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Unit 13 Positive Malperformance

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1 Unit 13 Positive Malperformance
Law of Contract Unit 13 Positive Malperformance

2 Learning outcomes: Analyze and discuss the nature and forms of positive malperformance. List and critically discuss each of the requirements for positive malperformance. Distinguish between positive malperformance and other forms of breach of contract. Discuss the special consequences of positive malperformance. Discuss the possibility of cancellation of a contract on the ground of positive malperformance.

3 Cases: Holmdene Brickworks v Roberts Construction.
Shatz Investments (Pty) Ltd v Kalovyrnas. BK Tooling v Scope Precision Engineering.

4 Study: Hutchison et al. Chapter 12.

5 Nature and Forms: Relates to manner in which an obligation is executed. Two forms: Defective performance, Conduct contrary to contractual prohibition.

6 Defective performance:
Does the performance comply with the terms of the contract? Refers not only to the consensual terms but also to the naturalia of the contract. Performance can be defective whether made before, on or after the date of performance.

7 Conduct contrary to a contractual prohibition:
Shatz Investments (Pty) Ltd v Kalovyrnas: Lease agreement contained the following two clauses:

8 The lessee (respondent in the case under discussion) shall be entitled to use the leased premises for the purpose of carrying on the business of a restaurant, take-away-foods and general dealer, and for no other purpose whatsoever, save with the consent of the lessor, which consent shall not unreasonably be withheld.

9 The lessor (appellant in the case under discussion) agrees to give full protection to the lessee by not letting any of the existing other shops, and those still to be erected in the same building, for the same nature of business or allied business, as that of the lessee, i.e. coffee bar, fish and chips, tea room, take-away foods, steak house etc., and such like, other than bakery and allied lines produced on the premises.

10 Negotiation phase: Appellant wanted to use one of the other stores in the building as a bakery.
Respondent agreed thereto, on the condition that the bakery did not sell take-away food like kosher and other Jewish foods. While the respondent was preparing to open his business, an advertisements appeared stating that the bakery would be selling confectionary and take-away foods.

11 When the bakery opened, it had an immediate and substantial effect on the business of the Miami Restaurant. Court decided correctly that the appellant had committed breach of contract in the form of positive malperformance.

12 Requirements for positive malperformance:
1. Debtor must have performed: Debtor must tender performance. Creditor must accept performance. If correct performance is tendered timeously and refused by creditor: mora creditoris. If defective performance was delivered, the creditor need not return such performance to be rectified.

A creditor who has not cancelled the contract is obliged to return the defective performance in order to enable the debtor to rectify mistakes. Positive malperformance: Debtor must be given 2nd chance to rectify any defects.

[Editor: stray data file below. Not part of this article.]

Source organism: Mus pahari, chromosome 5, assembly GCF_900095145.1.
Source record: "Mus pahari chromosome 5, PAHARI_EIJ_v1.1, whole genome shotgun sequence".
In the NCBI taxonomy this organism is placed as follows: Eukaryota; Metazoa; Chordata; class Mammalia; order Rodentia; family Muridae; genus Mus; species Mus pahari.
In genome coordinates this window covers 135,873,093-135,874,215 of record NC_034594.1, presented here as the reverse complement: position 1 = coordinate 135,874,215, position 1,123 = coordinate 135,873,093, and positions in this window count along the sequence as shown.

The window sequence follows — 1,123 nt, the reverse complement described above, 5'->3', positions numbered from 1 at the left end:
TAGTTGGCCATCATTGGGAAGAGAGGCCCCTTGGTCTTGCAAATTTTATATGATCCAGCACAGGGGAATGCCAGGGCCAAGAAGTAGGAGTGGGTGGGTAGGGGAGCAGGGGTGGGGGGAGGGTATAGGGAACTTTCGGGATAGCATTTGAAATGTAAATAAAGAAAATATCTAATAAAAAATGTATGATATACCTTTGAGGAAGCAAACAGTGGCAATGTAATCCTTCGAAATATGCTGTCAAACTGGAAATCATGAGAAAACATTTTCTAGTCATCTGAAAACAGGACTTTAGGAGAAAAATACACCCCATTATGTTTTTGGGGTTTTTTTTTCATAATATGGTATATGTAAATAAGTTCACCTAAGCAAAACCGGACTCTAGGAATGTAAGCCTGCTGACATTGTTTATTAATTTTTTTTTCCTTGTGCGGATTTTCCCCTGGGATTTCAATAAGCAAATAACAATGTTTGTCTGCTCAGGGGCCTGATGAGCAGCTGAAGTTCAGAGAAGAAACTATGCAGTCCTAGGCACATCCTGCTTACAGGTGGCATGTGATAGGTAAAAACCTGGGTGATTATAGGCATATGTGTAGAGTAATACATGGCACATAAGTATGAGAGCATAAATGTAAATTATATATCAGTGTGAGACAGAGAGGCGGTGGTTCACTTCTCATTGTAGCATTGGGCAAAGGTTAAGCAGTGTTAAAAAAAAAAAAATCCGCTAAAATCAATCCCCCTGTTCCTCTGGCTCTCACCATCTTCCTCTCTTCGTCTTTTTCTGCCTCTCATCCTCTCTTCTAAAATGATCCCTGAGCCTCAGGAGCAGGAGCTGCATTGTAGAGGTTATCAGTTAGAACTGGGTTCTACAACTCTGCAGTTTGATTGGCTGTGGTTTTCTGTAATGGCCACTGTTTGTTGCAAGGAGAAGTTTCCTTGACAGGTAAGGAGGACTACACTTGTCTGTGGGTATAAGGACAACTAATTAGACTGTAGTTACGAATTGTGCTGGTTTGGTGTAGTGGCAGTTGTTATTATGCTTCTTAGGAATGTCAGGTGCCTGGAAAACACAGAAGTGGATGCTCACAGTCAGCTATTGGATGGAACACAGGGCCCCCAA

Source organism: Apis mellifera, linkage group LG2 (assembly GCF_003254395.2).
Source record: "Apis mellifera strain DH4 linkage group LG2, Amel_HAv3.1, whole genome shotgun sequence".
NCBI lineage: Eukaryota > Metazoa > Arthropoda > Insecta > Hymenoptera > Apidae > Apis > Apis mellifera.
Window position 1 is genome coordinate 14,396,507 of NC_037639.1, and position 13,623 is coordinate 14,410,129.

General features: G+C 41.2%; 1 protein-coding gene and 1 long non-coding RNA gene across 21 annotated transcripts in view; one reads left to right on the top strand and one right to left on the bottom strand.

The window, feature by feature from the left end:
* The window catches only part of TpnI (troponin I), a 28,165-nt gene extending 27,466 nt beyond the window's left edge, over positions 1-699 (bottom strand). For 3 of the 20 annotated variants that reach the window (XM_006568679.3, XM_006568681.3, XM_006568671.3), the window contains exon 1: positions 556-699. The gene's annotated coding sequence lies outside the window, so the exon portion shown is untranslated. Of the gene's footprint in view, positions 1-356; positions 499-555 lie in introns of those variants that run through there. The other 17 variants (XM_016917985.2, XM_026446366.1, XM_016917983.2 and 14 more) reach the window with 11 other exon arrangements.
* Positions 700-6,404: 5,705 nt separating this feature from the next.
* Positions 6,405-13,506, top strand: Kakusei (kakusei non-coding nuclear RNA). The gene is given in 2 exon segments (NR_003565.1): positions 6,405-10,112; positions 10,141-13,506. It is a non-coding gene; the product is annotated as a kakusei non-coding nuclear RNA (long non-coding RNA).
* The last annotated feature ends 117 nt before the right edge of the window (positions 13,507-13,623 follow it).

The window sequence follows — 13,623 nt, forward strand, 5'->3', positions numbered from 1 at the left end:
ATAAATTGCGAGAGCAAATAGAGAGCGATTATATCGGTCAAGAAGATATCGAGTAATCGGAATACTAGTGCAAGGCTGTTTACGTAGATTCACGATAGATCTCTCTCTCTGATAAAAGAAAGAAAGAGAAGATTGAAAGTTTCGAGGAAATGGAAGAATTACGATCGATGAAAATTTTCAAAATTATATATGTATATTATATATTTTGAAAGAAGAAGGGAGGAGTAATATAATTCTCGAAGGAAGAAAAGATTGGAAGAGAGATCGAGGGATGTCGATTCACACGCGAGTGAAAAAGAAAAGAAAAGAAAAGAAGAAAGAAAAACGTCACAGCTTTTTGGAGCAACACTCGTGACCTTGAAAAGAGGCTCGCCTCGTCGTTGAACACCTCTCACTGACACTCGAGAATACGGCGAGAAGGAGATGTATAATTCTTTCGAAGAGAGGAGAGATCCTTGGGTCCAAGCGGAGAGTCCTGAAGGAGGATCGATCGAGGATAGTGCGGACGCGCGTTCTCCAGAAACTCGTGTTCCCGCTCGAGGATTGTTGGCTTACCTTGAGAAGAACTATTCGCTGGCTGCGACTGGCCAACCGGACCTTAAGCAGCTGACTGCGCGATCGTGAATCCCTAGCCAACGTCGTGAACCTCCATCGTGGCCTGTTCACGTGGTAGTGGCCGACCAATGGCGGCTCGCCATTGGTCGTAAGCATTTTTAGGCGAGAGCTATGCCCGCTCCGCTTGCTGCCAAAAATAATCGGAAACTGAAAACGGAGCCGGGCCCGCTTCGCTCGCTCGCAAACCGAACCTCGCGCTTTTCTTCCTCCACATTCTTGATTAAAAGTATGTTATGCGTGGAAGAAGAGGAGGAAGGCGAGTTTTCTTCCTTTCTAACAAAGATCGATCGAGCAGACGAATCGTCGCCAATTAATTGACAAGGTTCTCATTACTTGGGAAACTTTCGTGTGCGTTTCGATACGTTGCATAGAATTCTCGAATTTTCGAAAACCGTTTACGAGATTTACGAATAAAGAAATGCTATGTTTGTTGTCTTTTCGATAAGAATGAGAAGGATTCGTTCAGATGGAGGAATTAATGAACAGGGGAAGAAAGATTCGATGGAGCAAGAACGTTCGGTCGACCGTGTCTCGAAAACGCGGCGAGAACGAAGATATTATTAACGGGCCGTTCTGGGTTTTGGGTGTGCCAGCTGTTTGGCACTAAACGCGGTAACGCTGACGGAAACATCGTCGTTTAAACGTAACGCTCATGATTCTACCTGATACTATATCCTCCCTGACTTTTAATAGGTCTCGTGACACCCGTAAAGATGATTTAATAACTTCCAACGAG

14 2. The rendered performance must be defective.
Question of defectiveness depends on whether it conforms to the provisions of the contract. If the performance does not conform to the contractual standard: prima facie unlawful. Unless: Shortcoming was caused by vis maior or circumstances beyond the control of the debtor.

15 Is fault a requirement for positive malperformance?
Distinguish between warranties and other types of terms. Van der Merwe et al: Fault should not be a requirement for positive malperformance.

16 Positive conduct as opposed to negative malperformance: failure to perform.
Differs from repudiation: Breach in the form of positive malperformance can only occur if performance has already been rendered. Repudiation occurs before performance. Distinction between positive malperformance and other forms of breach of contract:

17 A tender of defective performance can thus amount to repudiation.
Prevention of performance also occurs before performance.

18 Consequences: Normal remedies for breach of contract are available.
Creditor could retain performance and demand rectification of defects. May a creditor, however, reject defective performance, in order to obtain proper performance?

19 BK Tooling-case: Creditor who had not yet performed may retain his performance until the debtor has performed precisely and completely. Above: Principle of reciprocity. Condition: Defect must not be minute, and performance must remain possible.

20 If performance is no longer possible: creditor can claim an amount of money as surrogate.
If performance is not substantially defective, the creditor will have to retain defective performance and be satisfied with damages. Rejection of performance does not lead to cancellation, but is in fact a way of enforcing the contract.

21 Cancellation on the ground of positive malperformance:
Lex commissoria: (cancellation clause): is a requirement for cancellation. A right to rescind cannot be obtained merely by a notice of rescission. How does one determine the seriousness of breach of contract?

22 - Breach must go to the root/basis of the contract.
- Breach must affect a vital part of the contract. - Breach must be so serious that it would not be reasonable tot expect that the creditor should retain the defective performance.

23 If performance is divisible, innocent party may resile pro tante.
Creditor can resile immediately. If the creditor does not cancel the contract but claims damages for breach, the debtor cannot insist on making proper performance instead of paying damages.

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